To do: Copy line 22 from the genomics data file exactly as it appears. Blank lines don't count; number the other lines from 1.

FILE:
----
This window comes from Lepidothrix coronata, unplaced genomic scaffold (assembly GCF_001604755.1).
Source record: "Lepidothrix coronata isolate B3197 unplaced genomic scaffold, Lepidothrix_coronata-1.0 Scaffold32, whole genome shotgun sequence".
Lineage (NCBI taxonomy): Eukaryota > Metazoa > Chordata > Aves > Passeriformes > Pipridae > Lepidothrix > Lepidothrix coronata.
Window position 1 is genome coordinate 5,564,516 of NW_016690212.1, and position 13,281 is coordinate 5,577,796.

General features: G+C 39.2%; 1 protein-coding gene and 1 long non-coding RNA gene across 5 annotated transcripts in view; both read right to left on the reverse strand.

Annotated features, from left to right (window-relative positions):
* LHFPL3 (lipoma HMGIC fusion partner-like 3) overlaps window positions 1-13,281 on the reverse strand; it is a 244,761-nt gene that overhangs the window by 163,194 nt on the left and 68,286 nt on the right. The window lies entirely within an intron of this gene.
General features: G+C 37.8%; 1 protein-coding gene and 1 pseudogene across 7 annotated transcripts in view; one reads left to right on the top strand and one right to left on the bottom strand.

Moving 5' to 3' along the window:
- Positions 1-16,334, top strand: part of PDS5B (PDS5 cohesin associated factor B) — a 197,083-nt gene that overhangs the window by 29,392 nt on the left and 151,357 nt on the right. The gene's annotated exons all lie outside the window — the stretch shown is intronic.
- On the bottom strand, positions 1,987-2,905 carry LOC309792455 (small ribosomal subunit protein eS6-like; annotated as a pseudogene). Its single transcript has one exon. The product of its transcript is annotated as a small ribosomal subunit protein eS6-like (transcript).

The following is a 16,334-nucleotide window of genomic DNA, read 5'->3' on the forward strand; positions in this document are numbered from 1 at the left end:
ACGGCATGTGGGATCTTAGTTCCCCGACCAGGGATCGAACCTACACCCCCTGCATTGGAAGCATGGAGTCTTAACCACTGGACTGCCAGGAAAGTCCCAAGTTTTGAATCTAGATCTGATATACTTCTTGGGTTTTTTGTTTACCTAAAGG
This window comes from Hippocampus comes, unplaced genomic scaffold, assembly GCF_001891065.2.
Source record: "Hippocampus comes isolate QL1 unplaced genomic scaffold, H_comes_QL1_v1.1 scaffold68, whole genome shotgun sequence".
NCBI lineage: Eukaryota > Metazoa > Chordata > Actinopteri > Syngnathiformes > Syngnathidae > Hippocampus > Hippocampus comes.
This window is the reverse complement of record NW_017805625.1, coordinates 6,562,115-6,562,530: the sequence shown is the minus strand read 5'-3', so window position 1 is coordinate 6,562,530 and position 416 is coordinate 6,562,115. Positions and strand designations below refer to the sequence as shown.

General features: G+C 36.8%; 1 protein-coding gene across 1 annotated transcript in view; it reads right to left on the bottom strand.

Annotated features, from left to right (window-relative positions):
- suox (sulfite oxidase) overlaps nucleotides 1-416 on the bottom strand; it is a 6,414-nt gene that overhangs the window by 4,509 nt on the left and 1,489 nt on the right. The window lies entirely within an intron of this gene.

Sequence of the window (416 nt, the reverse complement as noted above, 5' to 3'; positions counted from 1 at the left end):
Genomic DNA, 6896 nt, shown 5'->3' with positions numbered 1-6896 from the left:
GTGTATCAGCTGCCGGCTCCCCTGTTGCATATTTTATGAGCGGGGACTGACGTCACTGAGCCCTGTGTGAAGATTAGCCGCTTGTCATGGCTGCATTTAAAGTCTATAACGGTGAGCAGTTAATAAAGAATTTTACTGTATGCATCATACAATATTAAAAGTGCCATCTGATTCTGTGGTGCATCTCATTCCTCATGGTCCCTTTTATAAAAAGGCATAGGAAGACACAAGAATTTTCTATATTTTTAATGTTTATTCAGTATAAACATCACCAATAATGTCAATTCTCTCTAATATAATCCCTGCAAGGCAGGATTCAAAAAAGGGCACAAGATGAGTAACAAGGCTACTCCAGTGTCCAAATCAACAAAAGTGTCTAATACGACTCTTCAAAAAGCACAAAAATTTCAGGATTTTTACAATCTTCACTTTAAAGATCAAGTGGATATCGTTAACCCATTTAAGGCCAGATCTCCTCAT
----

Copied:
Genomic DNA, 6896 nt, shown 5'->3' with positions numbered 1-6896 from the left: